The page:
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Substitute Teachers In Seattle Push For Better Health Insurance Coverage

Scott A. Miller
AP Images for National Council on Aging and Sanofi Pasteur

Across the state, school district officials are meeting at the bargaining table with teachers’ unions. In Seattle, teachers who work as substitutes said they’ve been largely shut out of the district’s health insurance plan and they’re pushing to have better health coverage included in the new contract.

Substitute teachers and other substitute staff qualify for health insurance when they work 60 consecutive days in one position, according to the existing contract.

Whitney Kahn, a substitute paraeducator in Seattle, said that doesn’t make sense.

“That’s something we really are striving to change,” he said. “Sixty days in the same position –that’s not how subbing generally works. Most people, you’re not in one position for three or four months, you jump around.”

Kahn, who has Type 1 diabetes, said he has to limit how much he works so he doesn’t exceed the income threshold that qualifies him for health insurance through the expansion of Medicaid. He’d like to work more hours because his rent keeps going up and wishes that he qualified for insurance from the school district, he said.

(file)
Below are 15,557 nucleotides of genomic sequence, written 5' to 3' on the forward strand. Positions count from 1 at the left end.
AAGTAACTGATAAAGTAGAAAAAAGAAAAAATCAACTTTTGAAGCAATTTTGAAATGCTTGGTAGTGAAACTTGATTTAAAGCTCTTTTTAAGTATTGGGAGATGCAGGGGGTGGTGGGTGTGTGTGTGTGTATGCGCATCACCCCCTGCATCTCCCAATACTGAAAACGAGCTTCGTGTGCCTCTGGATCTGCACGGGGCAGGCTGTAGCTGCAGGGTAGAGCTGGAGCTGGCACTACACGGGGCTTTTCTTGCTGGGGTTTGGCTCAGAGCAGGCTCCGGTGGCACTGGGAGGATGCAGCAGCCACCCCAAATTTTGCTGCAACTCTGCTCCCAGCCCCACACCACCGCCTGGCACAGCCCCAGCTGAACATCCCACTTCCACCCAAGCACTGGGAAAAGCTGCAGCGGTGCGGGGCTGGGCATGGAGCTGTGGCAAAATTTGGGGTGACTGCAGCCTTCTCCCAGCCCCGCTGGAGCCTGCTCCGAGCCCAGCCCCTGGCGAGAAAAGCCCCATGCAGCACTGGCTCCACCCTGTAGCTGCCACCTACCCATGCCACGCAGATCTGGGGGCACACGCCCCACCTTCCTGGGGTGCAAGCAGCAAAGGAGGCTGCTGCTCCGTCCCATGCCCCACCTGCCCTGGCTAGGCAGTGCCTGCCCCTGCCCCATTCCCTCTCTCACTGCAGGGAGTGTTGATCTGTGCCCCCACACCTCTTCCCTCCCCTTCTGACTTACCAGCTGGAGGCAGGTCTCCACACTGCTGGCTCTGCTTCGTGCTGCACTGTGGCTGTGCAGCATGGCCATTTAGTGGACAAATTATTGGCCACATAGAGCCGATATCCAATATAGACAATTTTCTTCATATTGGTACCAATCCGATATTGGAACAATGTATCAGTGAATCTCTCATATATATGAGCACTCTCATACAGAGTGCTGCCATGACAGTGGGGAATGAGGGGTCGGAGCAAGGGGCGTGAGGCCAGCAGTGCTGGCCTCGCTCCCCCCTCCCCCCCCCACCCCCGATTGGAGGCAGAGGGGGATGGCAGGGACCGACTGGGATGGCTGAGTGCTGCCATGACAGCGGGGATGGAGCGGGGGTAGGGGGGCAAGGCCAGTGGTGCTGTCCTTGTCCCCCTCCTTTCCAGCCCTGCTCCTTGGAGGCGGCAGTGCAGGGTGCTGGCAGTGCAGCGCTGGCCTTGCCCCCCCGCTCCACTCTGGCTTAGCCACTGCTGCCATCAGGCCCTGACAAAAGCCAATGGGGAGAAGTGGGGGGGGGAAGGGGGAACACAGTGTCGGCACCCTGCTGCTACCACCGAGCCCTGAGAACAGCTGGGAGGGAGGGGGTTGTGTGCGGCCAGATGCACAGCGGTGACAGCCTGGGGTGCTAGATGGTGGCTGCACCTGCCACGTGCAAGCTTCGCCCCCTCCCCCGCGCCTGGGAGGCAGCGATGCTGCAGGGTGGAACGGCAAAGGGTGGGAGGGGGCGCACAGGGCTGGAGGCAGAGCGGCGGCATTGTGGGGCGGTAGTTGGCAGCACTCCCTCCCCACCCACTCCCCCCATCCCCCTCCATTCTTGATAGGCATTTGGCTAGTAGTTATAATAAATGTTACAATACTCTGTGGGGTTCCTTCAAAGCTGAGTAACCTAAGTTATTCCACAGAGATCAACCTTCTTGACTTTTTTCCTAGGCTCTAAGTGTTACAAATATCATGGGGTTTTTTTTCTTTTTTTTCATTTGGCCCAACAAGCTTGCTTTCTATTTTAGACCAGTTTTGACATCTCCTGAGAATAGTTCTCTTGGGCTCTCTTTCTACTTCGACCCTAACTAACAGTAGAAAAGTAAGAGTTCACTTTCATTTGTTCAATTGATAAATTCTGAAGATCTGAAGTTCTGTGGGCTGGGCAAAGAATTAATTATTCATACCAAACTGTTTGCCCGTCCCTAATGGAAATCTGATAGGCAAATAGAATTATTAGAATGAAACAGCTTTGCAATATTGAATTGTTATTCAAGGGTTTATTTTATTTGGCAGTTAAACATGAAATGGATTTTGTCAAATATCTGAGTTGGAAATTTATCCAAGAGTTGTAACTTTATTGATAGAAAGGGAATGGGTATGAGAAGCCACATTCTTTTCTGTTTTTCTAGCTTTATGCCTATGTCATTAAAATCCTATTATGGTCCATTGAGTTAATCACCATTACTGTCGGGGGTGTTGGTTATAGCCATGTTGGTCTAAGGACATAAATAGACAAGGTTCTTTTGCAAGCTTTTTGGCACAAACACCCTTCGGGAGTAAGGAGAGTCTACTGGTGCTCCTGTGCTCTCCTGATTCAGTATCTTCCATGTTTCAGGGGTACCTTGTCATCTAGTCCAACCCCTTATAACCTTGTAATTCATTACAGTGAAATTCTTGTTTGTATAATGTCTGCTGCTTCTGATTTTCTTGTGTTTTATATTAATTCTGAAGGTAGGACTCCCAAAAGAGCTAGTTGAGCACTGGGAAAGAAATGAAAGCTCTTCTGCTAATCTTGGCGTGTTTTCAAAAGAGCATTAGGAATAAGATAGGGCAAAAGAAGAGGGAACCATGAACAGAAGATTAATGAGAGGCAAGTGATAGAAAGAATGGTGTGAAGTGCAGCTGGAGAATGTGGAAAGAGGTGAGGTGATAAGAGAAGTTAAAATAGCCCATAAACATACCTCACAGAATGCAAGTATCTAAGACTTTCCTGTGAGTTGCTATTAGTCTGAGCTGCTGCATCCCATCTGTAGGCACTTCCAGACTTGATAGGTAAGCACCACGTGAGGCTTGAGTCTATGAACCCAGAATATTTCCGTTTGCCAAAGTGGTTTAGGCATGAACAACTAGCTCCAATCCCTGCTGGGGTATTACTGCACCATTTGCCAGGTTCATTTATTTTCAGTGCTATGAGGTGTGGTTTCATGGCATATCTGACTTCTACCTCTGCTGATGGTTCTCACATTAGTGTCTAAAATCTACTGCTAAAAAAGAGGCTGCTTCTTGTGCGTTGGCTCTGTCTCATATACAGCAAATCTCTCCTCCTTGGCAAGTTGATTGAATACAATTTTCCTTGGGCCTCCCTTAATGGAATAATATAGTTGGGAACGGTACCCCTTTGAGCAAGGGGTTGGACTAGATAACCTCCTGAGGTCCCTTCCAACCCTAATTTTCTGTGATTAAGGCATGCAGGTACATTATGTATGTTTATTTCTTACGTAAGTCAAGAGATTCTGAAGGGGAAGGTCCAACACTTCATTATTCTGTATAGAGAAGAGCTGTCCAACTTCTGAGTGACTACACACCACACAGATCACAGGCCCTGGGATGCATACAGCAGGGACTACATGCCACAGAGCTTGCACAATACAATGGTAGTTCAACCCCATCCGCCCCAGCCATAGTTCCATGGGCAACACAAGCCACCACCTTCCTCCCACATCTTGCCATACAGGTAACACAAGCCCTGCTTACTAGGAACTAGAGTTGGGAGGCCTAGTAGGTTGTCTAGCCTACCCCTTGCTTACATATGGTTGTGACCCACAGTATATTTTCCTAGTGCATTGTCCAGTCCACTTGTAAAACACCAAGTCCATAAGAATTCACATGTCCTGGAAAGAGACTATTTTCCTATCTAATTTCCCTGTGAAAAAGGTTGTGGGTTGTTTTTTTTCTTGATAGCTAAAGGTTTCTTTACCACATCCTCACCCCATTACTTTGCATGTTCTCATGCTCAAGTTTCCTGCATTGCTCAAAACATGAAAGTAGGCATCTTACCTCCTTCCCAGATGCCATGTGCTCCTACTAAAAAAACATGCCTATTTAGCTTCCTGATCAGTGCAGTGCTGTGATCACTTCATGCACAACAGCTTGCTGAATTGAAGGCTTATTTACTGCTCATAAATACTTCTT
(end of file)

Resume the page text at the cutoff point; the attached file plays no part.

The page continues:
Toby de Luca has his teacher’s certificate and works full time as a substitute in Seattle public school classrooms. He said he almost qualified for health insurance from the district, but the regular teacher was called back early from maternity leave.

So de Luca goes without health insurance even though working with kids means he comes into contact with a lot of germs.

“To not have health care, I’m putting myself at risk every day to get infections and strep throat and pinkeye and all these viruses that I have no coverage or protection against,” he said.

Without health insurance, de Luca said he has to pay an annual fine to the IRS. the health plans he could afford have very high deductibles, so they aren’t worth it.

Seattle Public Schools didn’t have an immediate response to this story. In an update last week, the district said it’s getting a one-time funding increase from the state for this fall, but  it faces a funding gap in subsequent years because of a limit on local levies.

The Seattle Education Association is planning a rally on Aug. 15 at district headquarters.

In July 2017, Ashley Gross became KNKX's youth and education reporter after years of covering the business and labor beat. She joined the station in May 2012 and previously worked five years at WBEZ in Chicago, where she reported on business and the economy. Her work telling the human side of the mortgage crisis garnered awards from the Illinois Associated Press and the Chicago Headline Club. She's also reported for the Alaska Public Radio Network in Anchorage and for Bloomberg News in San Francisco.